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Fracking in your backyard?

Michigan recently auctioned off mineral (oil and gas) leases, and some were in neighborhoods in and around Oakland County’s tony lake shores, the State's wealthiest county. This was accompanied by a slew of concerned emails. So, how did this happen; what does it mean; can the property owners stop it; and can this happen in my backyard?


Interestingly, the State retained the mineral rights when it conveyed the property; in some cases, it is tax reverted property. In some cases, the properties have been tagged for “development,” which means a well may go there and in others, not.


Can it happen to you?  Maybe — check your deed. If someone (the State included) reserved the mineral rights out of your title, then yes, it can. If not, then no, it can’t happen to your property unless you agree to lease the mineral rights to someone. That doesn’t mean you may not see an oil or gas well in your neighbor’s yard.


Can the property owners stop it?  Maybe — temporarily. Many property owners are at least talking about trying to out-bid the oil and gas companies at the auction.  Emails flying around say one might be able to bid $10 to buy the rights. The problems are that the leases only last 5 years, require a bond of at least $10,000 (which the emails make no mention of), and if one can buy them for $10, how likely was it that someone in the industry thought they were worthwhile? Another approach would be to seek to enjoin the drilling but there are many problems with such an approach to stop something that is legal and arguably can be done safely and for which monetary damages would certainly be available. The owner’s rights to bring a suit (commonly known as standing to sue) could be at issue although recent case law should favor them.  Also, local  judges might be swayed by local adverse sentiment.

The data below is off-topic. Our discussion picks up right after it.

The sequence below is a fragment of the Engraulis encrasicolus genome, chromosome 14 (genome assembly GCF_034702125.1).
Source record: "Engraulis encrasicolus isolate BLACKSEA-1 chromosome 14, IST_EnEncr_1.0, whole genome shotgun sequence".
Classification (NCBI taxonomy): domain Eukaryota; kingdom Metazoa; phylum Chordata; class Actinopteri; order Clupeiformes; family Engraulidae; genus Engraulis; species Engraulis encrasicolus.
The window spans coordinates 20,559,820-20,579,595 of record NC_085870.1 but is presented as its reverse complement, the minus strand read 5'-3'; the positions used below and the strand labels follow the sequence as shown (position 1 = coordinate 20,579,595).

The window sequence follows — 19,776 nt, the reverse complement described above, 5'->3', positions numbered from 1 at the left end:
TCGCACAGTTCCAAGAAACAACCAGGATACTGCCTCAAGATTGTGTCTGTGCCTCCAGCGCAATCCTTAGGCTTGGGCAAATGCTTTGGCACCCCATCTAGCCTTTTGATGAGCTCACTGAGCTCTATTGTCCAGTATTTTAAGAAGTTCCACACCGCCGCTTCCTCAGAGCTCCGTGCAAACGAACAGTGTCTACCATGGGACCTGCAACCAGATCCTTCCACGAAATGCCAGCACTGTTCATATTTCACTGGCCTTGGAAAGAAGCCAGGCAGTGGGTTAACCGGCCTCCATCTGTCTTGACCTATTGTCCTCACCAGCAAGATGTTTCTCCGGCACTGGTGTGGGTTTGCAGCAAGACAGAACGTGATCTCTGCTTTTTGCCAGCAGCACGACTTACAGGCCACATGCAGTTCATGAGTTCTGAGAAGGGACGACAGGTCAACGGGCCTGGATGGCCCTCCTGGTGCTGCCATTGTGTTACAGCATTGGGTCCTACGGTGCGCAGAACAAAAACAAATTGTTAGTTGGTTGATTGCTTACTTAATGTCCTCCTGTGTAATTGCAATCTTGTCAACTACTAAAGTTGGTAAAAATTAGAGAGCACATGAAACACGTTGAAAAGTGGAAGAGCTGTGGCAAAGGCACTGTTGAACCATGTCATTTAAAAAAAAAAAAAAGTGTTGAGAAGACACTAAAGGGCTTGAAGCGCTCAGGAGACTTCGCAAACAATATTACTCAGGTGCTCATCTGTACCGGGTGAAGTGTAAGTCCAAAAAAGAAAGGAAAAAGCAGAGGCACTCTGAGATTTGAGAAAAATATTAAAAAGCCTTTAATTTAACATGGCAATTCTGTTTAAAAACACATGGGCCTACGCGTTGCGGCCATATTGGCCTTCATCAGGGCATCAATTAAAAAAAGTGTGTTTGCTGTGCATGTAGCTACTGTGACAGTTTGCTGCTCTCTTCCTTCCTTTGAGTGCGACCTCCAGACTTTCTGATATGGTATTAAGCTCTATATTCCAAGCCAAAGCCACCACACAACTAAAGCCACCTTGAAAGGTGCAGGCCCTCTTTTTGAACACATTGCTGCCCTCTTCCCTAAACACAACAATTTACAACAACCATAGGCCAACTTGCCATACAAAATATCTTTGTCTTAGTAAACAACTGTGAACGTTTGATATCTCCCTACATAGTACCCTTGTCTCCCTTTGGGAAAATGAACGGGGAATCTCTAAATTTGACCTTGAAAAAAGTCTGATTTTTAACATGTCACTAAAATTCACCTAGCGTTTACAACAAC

What does it mean?  Well, it doesn’t necessarily mean a well in someone’s backyard. People are often stunned to find out that, legally, the owner of the minerals (in this case, the State and then its lessee) is actually the dominant estate and has rights to use the surface even though it doesn’t own the surface.  In many cases, the lessee doesn’t need to pay the surface owner a dime as long as they don’t unduly utilize the Property and pay for the damages that they cause.  The lessee will need to get a  drilling permit from the MDEQ Supervisor of Wells. Further, the lease terms themselves require:


— The Lessee to pay for all damages or losses (including any loss of the use of all or part of the surface), caused directly or indirectly by their operations.

— Before a drilling permit application is submitted, notification to enter the land must be provided to the surface owner, and that either voluntary agreement or stipulated settlement relative to surface use and damages has been reached. When a  mutual agreement cannot be reached, after a 30 day cooling off period, if the issue is not resolved, then drilling and development can proceed and the property owner and company will need to fight it out. The law on this complex and evolving.

It is ironic that some 120,000 acres are now coming up for lease. Oil is difficult and expensive to produce from the formations that run through Michigan, while the price of natural gas is at an all time high. Can fracking (hydraulic fracturing — a more aggressive approach to extracting oil and gas by injecting chemicals and sand to crack the formations, releasing minerals more easily) be used in these locations, as many have expressed concerns about that? The answer is, if permitted and done in accordance with applicable laws and rules, then yes it can be. If the operations cause harm, the property owners can sue but, as many have expressed concern, the damage will already be done.
 

   

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About Environmental Law

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Arthur Siegal
Partner - Jaffe Raitt Heuer & Weiss

An engaging perspective of changing trends in environmental law and its impact on economic development in Michigan and across the country.

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